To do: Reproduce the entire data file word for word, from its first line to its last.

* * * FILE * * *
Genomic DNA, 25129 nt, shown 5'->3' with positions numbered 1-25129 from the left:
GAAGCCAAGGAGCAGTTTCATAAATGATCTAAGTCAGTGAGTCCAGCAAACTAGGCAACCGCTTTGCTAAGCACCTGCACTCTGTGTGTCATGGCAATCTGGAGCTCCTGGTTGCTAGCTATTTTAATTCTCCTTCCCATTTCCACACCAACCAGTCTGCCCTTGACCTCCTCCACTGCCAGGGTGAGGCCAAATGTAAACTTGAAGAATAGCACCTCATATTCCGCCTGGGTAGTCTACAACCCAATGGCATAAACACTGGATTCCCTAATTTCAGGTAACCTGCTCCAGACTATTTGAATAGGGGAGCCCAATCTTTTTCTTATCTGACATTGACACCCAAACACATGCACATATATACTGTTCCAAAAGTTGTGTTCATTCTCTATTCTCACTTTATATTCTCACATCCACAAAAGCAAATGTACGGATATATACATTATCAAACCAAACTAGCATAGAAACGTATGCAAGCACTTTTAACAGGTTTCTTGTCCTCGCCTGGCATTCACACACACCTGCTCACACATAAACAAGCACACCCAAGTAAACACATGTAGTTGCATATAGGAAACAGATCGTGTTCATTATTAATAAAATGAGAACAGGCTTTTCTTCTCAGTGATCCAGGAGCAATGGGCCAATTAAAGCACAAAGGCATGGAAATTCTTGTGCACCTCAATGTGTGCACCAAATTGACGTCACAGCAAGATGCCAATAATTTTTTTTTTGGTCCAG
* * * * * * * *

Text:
Genomic DNA, 25129 nt, shown 5'->3' with positions numbered 1-25129 from the left:
GAAGCCAAGGAGCAGTTTCATAAATGATCTAAGTCAGTGAGTCCAGCAAACTAGGCAACCGCTTTGCTAAGCACCTGCACTCTGTGTGTCATGGCAATCTGGAGCTCCTGGTTGCTAGCTATTTTAATTCTCCTTCCCATTTCCACACCAACCAGTCTGCCCTTGACCTCCTCCACTGCCAGGGTGAGGCCAAATGTAAACTTGAAGAATAGCACCTCATATTCCGCCTGGGTAGTCTACAACCCAATGGCATAAACACTGGATTCCCTAATTTCAGGTAACCTGCTCCAGACTATTTGAATAGGGGAGCCCAATCTTTTTCTTATCTGACATTGACACCCAAACACATGCACATATATACTGTTCCAAAAGTTGTGTTCATTCTCTATTCTCACTTTATATTCTCACATCCACAAAAGCAAATGTACGGATATATACATTATCAAACCAAACTAGCATAGAAACGTATGCAAGCACTTTTAACAGGTTTCTTGTCCTCGCCTGGCATTCACACACACCTGCTCACACATAAACAAGCACACCCAAGTAAACACATGTAGTTGCATATAGGAAACAGATCGTGTTCATTATTAATAAAATGAGAACAGGCTTTTCTTCTCAGTGATCCAGGAGCAATGGGCCAATTAAAGCACAAAGGCATGGAAATTCTTGTGCACCTCAATGTGTGCACCAAATTGACGTCACAGCAAGATGCCAATAATTTTTTTTTTGGTCCAG